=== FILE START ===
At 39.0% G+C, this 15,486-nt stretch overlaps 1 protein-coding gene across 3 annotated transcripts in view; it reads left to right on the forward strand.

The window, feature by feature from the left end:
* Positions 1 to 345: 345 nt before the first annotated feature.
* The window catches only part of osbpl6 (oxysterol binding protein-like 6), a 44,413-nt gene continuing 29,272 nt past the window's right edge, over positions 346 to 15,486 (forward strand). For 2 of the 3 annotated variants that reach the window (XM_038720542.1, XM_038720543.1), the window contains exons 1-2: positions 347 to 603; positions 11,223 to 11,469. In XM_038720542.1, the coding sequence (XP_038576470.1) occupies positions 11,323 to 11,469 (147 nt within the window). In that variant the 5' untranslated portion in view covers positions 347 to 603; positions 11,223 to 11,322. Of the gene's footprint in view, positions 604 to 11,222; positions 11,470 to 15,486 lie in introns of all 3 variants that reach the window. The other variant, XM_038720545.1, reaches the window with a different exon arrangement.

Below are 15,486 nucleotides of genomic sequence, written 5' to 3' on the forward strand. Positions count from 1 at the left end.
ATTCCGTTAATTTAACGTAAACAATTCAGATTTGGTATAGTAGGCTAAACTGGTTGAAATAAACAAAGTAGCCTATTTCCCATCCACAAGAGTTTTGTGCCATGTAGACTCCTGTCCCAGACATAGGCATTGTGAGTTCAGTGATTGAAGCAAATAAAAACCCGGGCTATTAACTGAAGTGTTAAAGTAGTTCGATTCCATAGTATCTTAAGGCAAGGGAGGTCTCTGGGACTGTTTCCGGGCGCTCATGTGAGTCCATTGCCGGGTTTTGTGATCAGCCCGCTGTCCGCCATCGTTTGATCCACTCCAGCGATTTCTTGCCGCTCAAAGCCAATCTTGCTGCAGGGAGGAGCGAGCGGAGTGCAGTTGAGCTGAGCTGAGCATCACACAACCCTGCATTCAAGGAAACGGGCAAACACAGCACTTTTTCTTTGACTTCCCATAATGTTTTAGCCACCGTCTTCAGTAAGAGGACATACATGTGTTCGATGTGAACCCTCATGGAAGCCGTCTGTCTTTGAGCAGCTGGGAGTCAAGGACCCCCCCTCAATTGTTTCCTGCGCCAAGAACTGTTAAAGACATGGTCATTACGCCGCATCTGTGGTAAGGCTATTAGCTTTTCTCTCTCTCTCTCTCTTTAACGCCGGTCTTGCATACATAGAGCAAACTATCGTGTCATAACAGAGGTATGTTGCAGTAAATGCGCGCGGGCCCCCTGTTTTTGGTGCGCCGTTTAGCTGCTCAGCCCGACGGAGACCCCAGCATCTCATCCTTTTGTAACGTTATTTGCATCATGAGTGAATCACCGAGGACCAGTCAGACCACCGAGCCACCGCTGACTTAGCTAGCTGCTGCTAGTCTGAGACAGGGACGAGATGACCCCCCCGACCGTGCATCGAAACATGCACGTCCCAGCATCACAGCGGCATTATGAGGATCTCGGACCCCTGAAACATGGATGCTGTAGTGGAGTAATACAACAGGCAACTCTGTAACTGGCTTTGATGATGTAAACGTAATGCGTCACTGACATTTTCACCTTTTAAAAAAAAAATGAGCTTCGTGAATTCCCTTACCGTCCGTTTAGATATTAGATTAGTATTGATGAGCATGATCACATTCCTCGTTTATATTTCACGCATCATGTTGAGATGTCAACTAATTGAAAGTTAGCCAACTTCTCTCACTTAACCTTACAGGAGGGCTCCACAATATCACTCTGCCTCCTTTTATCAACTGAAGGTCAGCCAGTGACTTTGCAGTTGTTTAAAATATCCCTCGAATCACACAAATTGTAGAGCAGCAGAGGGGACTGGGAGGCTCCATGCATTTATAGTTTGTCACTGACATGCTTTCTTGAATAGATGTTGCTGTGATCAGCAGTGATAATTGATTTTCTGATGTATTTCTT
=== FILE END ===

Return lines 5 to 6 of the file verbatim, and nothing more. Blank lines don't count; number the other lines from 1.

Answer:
Below are 15,486 nucleotides of genomic sequence, written 5' to 3' on the forward strand. Positions count from 1 at the left end.
ATTCCGTTAATTTAACGTAAACAATTCAGATTTGGTATAGTAGGCTAAACTGGTTGAAATAAACAAAGTAGCCTATTTCCCATCCACAAGAGTTTTGTGCCATGTAGACTCCTGTCCCAGACATAGGCATTGTGAGTTCAGTGATTGAAGCAAATAAAAACCCGGGCTATTAACTGAAGTGTTAAAGTAGTTCGATTCCATAGTATCTTAAGGCAAGGGAGGTCTCTGGGACTGTTTCCGGGCGCTCATGTGAGTCCATTGCCGGGTTTTGTGATCAGCCCGCTGTCCGCCATCGTTTGATCCACTCCAGCGATTTCTTGCCGCTCAAAGCCAATCTTGCTGCAGGGAGGAGCGAGCGGAGTGCAGTTGAGCTGAGCTGAGCATCACACAACCCTGCATTCAAGGAAACGGGCAAACACAGCACTTTTTCTTTGACTTCCCATAATGTTTTAGCCACCGTCTTCAGTAAGAGGACATACATGTGTTCGATGTGAACCCTCATGGAAGCCGTCTGTCTTTGAGCAGCTGGGAGTCAAGGACCCCCCCTCAATTGTTTCCTGCGCCAAGAACTGTTAAAGACATGGTCATTACGCCGCATCTGTGGTAAGGCTATTAGCTTTTCTCTCTCTCTCTCTCTTTAACGCCGGTCTTGCATACATAGAGCAAACTATCGTGTCATAACAGAGGTATGTTGCAGTAAATGCGCGCGGGCCCCCTGTTTTTGGTGCGCCGTTTAGCTGCTCAGCCCGACGGAGACCCCAGCATCTCATCCTTTTGTAACGTTATTTGCATCATGAGTGAATCACCGAGGACCAGTCAGACCACCGAGCCACCGCTGACTTAGCTAGCTGCTGCTAGTCTGAGACAGGGACGAGATGACCCCCCCGACCGTGCATCGAAACATGCACGTCCCAGCATCACAGCGGCATTATGAGGATCTCGGACCCCTGAAACATGGATGCTGTAGTGGAGTAATACAACAGGCAACTCTGTAACTGGCTTTGATGATGTAAACGTAATGCGTCACTGACATTTTCACCTTTTAAAAAAAAAATGAGCTTCGTGAATTCCCTTACCGTCCGTTTAGATATTAGATTAGTATTGATGAGCATGATCACATTCCTCGTTTATATTTCACGCATCATGTTGAGATGTCAACTAATTGAAAGTTAGCCAACTTCTCTCACTTAACCTTACAGGAGGGCTCCACAATATCACTCTGCCTCCTTTTATCAACTGAAGGTCAGCCAGTGACTTTGCAGTTGTTTAAAATATCCCTCGAATCACACAAATTGTAGAGCAGCAGAGGGGACTGGGAGGCTCCATGCATTTATAGTTTGTCACTGACATGCTTTCTTGAATAGATGTTGCTGTGATCAGCAGTGATAATTGATTTTCTGATGTATTTCTT